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Driving away investors with acts of violence is the surest way to keep India poor

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Big business is welcome so long as it operates within the rules. The government must reach out to the public and explain that it is such large groups with their large investments that can help transform India faster.

Driving away investors with acts of violence is the surest way to keep India poor
The vandalism of over 1500 Jio telecom towers with more than 25 of them being physically damaged, over the last one week in Punjab has cast a shadow on what was till then a peaceful agitation by farmers from the region. It seems unlikely that such large-scale damage could have been inflicted from just spontaneous overreactions. Clearly, there appears to have been systematic targeting of Reliance even earlier in the agitation with the now-familiar Ambani-Adani combo even inspiring songs to be composed against them by the farmer groups.
While the vilification of these two large groups is not new ever since the Modi Government took office as it is seen to be extending favours to them, it should alarm the business houses themselves that their perceived proximity to the government with its attendant spin-offs is starting to evoke so much anger among the masses.
Vandalism of any kind damages business and investor sentiment and Punjab like most other states needs every penny it can attract. Generally viewed as an investor-friendly state the recent incidents have done no good at all to the image of the largely (in recent times) peaceful state.
Chief Minister Capt. Amarinder Singh issued a warning to the agitating farmers that anyone who damaged property would be severely dealt with but by then plenty of towers had already lost their connectivity. Social media videos of diesel generator set being damaged and mobile towers being broken also tarnished the farmers' agitation and gave credence to the conspiracy theorists that the protest had been infiltrated by those whose agenda may not have been entirely peaceful.
The damage to mobile infrastructure has far greater consequences at a time like this where the dependence on connectivity for everything from education to financial transactions is much higher than the pre-pandemic days. Vandalism of telecom towers hits children doing their online studies, small traders trying to do their bank transactions and so many others for whom today the mobile is a lifeline. And the irony is that the mobile revolution has been heralded by the same “big business" that is being vilified.
Farmer leaders have also called for an end to the vandalism and lawlessness but thus far their appeals have had a limited impact.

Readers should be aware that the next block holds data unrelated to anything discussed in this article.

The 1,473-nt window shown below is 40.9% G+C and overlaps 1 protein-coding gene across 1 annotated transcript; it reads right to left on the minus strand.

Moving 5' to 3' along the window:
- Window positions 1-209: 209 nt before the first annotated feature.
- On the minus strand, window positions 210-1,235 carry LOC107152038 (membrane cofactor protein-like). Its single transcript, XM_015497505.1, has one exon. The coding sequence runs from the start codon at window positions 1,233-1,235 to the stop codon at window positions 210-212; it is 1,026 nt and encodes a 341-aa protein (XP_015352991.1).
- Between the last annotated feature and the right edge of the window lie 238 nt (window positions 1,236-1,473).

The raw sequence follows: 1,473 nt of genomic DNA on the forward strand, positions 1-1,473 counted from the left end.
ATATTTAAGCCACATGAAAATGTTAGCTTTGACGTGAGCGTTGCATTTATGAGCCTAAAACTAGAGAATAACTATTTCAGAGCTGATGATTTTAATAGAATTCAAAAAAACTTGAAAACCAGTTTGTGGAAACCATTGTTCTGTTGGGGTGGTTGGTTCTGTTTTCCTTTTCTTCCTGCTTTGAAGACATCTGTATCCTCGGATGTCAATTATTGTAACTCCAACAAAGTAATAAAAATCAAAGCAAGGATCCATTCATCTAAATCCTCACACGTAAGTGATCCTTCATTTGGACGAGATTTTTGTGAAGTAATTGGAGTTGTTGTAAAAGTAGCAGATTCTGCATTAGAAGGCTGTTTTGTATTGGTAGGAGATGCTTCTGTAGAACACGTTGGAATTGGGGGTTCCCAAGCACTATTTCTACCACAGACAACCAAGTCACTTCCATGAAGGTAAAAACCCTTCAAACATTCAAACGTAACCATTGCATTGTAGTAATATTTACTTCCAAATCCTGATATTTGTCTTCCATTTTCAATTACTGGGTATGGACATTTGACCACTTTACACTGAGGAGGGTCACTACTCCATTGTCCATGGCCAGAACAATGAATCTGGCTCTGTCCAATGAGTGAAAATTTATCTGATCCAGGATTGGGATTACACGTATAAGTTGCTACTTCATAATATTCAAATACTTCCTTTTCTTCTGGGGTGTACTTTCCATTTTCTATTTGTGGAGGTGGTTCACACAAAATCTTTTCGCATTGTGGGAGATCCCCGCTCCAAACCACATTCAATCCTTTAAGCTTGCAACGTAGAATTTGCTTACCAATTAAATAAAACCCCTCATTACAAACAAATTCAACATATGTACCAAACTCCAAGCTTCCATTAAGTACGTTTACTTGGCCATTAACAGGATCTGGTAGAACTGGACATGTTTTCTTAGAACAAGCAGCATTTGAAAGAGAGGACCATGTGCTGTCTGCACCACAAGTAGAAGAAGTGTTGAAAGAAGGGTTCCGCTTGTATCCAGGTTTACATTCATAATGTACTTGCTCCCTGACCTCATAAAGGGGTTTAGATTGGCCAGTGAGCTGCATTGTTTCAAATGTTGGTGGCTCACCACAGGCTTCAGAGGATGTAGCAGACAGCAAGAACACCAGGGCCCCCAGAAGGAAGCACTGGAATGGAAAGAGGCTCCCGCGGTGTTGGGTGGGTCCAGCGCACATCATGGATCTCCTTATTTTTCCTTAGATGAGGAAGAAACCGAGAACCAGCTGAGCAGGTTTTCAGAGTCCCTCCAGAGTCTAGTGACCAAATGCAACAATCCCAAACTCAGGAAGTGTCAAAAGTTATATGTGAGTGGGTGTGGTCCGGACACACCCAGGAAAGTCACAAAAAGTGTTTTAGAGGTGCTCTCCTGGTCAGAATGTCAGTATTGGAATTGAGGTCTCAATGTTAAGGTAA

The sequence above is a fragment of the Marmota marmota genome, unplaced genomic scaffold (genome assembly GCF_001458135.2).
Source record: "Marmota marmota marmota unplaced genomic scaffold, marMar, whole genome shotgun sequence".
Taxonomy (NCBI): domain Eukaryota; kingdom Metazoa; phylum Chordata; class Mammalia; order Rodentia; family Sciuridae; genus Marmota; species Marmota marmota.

With talks hopefully set to resume between the union government and farmer groups, New Delhi slowly appears to be gaining the upper hand. Support from farmers beyond Punjab and Haryana has not been on the scale expected and this may have emboldened the Modi government to enter a battle of attrition to see if they can tire out the protestors, parked as they are on the roads in the biting cold.
Also, the government stands to seriously lose credibility if it agrees to repeal the farm laws. It does seem that some kind of face-saver in the form of concessions will need to be offered to the farmers to get them to call off the agitation. It also appears that this may be the government’s plan. In any case, remember that the government had already offered an assurance to the farmers that the minimum support price system will continue.
Beyond all this though is the painting of big business houses as villains. Ambani and Adani may be the targets today but the general suspicion of the "suited booted men" and the Sarkar that is thought to run primarily for their welfare has run deep for decades.
The government needs to be more sensitive to the public perception of it being close to just a few corporate groups. This is believed to be causing unease even within BJP circles. At the same time, it must make it clear that it supports and welcomes big business so long as they operate within the rules. It needs to reach out to the public and explain that it is such large groups with their large investments that can help transform India faster. But successive loan write-offs of humungous amounts of corporate debt has left it with a daunting task of convincing a largely sceptical public that it is not indulging in cronyism despite passing laws such as the insolvency and bankruptcy code that precisely attack this problem.
Vandalism must be handled with an iron hand. However just be the cause, farmers or anyone else cannot be allowed to damage property, public or private. For too long India has been sold the same story by most political parties of their standing up for the aam aadmi against the big bad moneybags though in reality, they have done the opposite. It is time to change the script. India needs as much investment as is possible as quickly as it can get it as that is the only way of creating jobs and giving the youth an opportunity to dream of a better future. Driving away investors with acts of violence is the surest way to keep India poor.
Disclosure:
Reliance Industries Ltd. is the sole beneficiary of Independent Media Trust which controls Network18 Media & Investments Ltd.
-by Sumanth Raman (The author is a Chennai-based television anchor and political analyst. Views are personal.)
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